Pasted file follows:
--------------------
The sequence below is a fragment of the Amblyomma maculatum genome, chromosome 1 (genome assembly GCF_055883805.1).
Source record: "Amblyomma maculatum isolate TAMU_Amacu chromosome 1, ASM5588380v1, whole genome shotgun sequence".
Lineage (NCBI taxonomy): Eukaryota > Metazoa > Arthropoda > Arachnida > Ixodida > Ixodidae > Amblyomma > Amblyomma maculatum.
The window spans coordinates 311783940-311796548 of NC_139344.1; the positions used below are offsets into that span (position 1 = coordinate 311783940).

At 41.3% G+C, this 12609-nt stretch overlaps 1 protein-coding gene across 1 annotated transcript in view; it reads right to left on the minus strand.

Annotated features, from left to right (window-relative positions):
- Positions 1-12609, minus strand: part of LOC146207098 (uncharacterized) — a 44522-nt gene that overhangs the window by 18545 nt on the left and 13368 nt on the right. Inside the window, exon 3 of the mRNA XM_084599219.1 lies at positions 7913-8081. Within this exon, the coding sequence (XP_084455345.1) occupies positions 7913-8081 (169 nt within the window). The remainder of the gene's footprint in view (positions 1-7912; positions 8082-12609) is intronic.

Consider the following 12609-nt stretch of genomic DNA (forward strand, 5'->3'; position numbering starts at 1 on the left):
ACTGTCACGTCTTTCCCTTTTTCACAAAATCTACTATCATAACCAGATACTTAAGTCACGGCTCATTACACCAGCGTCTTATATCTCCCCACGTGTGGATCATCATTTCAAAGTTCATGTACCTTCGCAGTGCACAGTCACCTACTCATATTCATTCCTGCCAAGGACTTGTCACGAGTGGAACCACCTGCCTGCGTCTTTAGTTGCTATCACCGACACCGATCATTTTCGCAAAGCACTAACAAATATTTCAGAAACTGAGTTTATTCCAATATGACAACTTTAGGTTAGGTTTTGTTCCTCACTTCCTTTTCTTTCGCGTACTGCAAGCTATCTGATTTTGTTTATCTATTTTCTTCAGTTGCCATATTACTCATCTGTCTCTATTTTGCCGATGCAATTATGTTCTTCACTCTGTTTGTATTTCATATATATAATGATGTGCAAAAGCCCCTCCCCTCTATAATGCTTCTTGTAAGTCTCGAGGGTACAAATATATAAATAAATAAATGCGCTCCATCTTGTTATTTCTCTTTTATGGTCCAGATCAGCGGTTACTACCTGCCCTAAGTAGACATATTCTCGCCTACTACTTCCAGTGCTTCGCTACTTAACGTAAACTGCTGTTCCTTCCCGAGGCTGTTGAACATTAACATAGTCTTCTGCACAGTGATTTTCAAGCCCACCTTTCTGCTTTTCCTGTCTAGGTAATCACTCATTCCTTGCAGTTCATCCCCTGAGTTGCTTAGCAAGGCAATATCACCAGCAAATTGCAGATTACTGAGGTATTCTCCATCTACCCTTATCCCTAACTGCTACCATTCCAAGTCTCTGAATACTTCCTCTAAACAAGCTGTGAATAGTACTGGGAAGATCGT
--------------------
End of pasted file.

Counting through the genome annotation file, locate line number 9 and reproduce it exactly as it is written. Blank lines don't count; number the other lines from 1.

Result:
ACTGTCACGTCTTTCCCTTTTTCACAAAATCTACTATCATAACCAGATACTTAAGTCACGGCTCATTACACCAGCGTCTTATATCTCCCCACGTGTGGATCATCATTTCAAAGTTCATGTACCTTCGCAGTGCACAGTCACCTACTCATATTCATTCCTGCCAAGGACTTGTCACGAGTGGAACCACCTGCCTGCGTCTTTAGTTGCTATCACCGACACCGATCATTTTCGCAAAGCACTAACAAATATTTCAGAAACTGAGTTTATTCCAATATGACAACTTTAGGTTAGGTTTTGTTCCTCACTTCCTTTTCTTTCGCGTACTGCAAGCTATCTGATTTTGTTTATCTATTTTCTTCAGTTGCCATATTACTCATCTGTCTCTATTTTGCCGATGCAATTATGTTCTTCACTCTGTTTGTATTTCATATATATAATGATGTGCAAAAGCCCCTCCCCTCTATAATGCTTCTTGTAAGTCTCGAGGGTACAAATATATAAATAAATAAATGCGCTCCATCTTGTTATTTCTCTTTTATGGTCCAGATCAGCGGTTACTACCTGCCCTAAGTAGACATATTCTCGCCTACTACTTCCAGTGCTTCGCTACTTAACGTAAACTGCTGTTCCTTCCCGAGGCTGTTGAACATTAACATAGTCTTCTGCACAGTGATTTTCAAGCCCACCTTTCTGCTTTTCCTGTCTAGGTAATCACTCATTCCTTGCAGTTCATCCCCTGAGTTGCTTAGCAAGGCAATATCACCAGCAAATTGCAGATTACTGAGGTATTCTCCATCTACCCTTATCCCTAACTGCTACCATTCCAAGTCTCTGAATACTTCCTCTAAACAAGCTGTGAATAGTACTGGGAAGATCGT